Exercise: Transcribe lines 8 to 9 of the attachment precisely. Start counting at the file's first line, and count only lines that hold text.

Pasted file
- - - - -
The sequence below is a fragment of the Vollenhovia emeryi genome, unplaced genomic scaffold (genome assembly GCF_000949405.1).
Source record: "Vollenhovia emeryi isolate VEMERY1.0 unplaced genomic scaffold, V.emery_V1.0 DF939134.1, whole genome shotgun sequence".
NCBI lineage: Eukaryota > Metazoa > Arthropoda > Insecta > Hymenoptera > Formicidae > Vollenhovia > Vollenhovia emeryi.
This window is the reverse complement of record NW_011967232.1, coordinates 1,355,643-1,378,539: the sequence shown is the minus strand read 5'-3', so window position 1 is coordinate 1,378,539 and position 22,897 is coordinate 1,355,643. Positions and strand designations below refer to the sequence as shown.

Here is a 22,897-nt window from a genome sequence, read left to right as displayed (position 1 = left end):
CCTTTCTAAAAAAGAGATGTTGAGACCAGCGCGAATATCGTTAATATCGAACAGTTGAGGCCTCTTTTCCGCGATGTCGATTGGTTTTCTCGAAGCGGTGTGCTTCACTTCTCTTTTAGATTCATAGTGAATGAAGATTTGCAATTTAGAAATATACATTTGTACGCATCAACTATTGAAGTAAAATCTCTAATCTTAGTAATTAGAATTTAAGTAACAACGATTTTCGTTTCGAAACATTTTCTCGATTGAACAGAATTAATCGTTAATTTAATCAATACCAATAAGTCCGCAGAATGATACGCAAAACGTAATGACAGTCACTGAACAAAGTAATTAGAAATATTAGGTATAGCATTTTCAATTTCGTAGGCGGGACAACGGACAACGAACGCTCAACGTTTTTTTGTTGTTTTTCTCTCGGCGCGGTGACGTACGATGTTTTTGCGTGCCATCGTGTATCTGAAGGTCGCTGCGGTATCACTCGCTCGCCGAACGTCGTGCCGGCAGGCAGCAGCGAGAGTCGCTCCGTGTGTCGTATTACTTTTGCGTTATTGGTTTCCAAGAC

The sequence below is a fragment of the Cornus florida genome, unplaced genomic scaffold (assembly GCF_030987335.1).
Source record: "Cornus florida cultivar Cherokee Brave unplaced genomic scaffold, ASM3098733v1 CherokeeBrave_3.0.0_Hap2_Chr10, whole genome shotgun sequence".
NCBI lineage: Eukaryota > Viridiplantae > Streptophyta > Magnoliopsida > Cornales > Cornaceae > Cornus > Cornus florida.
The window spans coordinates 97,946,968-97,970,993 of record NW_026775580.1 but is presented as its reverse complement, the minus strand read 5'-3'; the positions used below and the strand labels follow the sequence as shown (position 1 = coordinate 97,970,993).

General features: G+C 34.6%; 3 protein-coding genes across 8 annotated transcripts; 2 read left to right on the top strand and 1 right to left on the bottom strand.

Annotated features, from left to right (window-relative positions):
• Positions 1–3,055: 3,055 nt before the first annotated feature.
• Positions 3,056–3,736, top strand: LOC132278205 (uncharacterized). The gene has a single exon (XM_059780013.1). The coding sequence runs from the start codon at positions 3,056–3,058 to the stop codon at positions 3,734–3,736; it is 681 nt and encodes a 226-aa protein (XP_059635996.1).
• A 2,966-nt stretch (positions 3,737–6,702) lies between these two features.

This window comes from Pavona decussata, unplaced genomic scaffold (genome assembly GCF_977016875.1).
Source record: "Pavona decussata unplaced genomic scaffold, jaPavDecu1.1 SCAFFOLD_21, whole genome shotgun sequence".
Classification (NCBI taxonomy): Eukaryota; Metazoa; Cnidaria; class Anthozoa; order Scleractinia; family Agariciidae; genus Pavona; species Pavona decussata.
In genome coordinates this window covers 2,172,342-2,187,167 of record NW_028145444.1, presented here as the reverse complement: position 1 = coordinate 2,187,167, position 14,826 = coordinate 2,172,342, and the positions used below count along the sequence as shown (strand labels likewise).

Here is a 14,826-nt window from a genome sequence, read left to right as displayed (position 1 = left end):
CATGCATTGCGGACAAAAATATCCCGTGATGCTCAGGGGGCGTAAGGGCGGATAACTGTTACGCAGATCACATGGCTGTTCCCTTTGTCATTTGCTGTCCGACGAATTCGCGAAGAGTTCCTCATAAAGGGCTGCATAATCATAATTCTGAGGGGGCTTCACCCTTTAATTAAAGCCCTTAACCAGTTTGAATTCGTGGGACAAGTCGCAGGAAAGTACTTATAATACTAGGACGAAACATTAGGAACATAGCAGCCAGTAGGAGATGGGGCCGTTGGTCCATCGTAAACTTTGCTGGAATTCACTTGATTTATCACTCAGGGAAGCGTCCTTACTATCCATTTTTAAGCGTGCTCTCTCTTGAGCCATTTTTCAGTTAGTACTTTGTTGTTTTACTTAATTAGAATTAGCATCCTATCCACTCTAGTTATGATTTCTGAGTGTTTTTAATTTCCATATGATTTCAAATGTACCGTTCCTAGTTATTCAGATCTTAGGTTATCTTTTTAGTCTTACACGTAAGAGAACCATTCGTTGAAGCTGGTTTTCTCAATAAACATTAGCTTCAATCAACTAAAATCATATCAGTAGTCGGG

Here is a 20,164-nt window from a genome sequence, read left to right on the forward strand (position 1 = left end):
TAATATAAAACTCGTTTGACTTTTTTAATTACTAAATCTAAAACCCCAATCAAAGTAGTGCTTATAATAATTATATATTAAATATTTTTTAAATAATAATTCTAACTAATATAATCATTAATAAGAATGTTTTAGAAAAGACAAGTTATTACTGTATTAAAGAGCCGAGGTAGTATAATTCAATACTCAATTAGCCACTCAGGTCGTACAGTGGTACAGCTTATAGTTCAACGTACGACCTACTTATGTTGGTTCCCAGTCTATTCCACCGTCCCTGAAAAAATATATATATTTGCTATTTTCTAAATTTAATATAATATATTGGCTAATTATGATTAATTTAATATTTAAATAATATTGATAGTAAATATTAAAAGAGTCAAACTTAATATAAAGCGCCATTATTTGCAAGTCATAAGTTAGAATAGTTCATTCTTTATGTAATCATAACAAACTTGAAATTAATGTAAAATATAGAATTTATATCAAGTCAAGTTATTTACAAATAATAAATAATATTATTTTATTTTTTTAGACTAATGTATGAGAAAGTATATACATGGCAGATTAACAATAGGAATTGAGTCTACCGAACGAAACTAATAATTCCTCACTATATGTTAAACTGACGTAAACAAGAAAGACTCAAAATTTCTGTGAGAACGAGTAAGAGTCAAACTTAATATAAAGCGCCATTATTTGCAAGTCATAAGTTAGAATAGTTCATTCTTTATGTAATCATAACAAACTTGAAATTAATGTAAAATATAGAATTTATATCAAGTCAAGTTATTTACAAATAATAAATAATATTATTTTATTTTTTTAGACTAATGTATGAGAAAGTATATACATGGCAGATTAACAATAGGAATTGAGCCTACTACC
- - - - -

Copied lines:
Source record: "Cornus florida cultivar Cherokee Brave unplaced genomic scaffold, ASM3098733v1 CherokeeBrave_3.0.0_Hap2_Chr10, whole genome shotgun sequence".
NCBI lineage: Eukaryota > Viridiplantae > Streptophyta > Magnoliopsida > Cornales > Cornaceae > Cornus > Cornus florida.